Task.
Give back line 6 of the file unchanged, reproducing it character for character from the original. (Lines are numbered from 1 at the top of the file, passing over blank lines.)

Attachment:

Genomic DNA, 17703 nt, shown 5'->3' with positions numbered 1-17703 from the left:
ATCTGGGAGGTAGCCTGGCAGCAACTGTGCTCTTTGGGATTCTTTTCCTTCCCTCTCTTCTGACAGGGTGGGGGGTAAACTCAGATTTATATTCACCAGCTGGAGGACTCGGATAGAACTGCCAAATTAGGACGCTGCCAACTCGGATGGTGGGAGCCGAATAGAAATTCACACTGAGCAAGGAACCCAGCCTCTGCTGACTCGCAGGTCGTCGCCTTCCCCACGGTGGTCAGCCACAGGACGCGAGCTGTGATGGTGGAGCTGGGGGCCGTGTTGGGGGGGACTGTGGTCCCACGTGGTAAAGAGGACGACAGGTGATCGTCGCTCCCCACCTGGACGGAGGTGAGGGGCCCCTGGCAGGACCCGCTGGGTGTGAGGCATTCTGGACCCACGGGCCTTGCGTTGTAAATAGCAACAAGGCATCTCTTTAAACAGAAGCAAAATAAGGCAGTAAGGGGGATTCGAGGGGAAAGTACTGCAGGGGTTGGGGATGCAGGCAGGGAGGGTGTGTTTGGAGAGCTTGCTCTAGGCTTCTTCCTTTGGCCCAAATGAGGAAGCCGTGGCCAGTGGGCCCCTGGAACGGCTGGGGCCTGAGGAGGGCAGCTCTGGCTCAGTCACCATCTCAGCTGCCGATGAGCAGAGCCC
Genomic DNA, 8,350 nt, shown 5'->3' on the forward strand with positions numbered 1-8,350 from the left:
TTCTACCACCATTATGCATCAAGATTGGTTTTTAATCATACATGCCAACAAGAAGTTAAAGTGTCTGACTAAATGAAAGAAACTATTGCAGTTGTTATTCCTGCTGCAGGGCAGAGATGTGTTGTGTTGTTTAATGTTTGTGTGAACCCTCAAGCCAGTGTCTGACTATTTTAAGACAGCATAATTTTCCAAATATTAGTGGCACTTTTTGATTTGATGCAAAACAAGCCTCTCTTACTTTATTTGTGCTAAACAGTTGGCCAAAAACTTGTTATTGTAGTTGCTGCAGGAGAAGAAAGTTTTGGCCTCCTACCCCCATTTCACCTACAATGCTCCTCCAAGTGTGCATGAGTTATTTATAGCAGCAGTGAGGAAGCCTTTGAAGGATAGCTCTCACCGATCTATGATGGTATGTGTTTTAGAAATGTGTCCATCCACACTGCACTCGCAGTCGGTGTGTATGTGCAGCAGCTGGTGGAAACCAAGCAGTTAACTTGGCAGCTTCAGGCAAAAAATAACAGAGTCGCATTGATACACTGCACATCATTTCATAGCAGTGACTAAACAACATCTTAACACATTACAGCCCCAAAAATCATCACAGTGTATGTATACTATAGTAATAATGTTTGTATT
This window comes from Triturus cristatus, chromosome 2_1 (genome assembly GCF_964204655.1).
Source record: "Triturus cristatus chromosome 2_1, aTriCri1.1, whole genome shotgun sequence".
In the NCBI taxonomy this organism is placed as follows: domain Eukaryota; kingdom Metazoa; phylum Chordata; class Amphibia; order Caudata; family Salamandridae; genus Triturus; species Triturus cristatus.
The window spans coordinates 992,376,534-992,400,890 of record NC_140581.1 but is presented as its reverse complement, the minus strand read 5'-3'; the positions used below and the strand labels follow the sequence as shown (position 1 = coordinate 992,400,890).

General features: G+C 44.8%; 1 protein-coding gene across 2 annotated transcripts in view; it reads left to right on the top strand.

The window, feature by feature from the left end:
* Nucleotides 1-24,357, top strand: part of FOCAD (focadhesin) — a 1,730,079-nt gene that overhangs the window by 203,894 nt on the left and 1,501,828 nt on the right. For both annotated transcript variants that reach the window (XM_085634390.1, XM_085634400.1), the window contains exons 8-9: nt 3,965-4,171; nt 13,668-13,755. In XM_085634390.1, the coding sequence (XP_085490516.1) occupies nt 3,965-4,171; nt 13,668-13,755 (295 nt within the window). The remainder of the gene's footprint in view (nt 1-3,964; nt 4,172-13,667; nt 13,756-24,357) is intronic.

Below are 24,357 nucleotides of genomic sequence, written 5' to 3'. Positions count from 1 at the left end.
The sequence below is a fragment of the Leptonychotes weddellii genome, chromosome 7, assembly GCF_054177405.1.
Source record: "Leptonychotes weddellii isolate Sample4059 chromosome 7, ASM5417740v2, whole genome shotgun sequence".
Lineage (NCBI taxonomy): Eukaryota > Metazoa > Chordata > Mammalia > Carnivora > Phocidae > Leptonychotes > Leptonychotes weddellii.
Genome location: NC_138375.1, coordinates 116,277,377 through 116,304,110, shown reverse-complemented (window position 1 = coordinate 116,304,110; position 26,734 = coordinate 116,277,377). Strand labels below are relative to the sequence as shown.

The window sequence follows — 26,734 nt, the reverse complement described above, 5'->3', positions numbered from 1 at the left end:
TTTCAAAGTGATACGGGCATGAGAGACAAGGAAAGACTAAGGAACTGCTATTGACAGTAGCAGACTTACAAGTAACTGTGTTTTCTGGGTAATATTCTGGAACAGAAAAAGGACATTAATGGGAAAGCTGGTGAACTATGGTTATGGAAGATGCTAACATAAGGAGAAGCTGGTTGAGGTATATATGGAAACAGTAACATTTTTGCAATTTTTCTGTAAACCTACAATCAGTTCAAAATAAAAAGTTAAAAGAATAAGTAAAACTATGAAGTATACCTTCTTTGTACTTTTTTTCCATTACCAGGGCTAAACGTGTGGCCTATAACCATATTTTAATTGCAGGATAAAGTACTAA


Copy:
Source record: "Triturus cristatus chromosome 2_1, aTriCri1.1, whole genome shotgun sequence".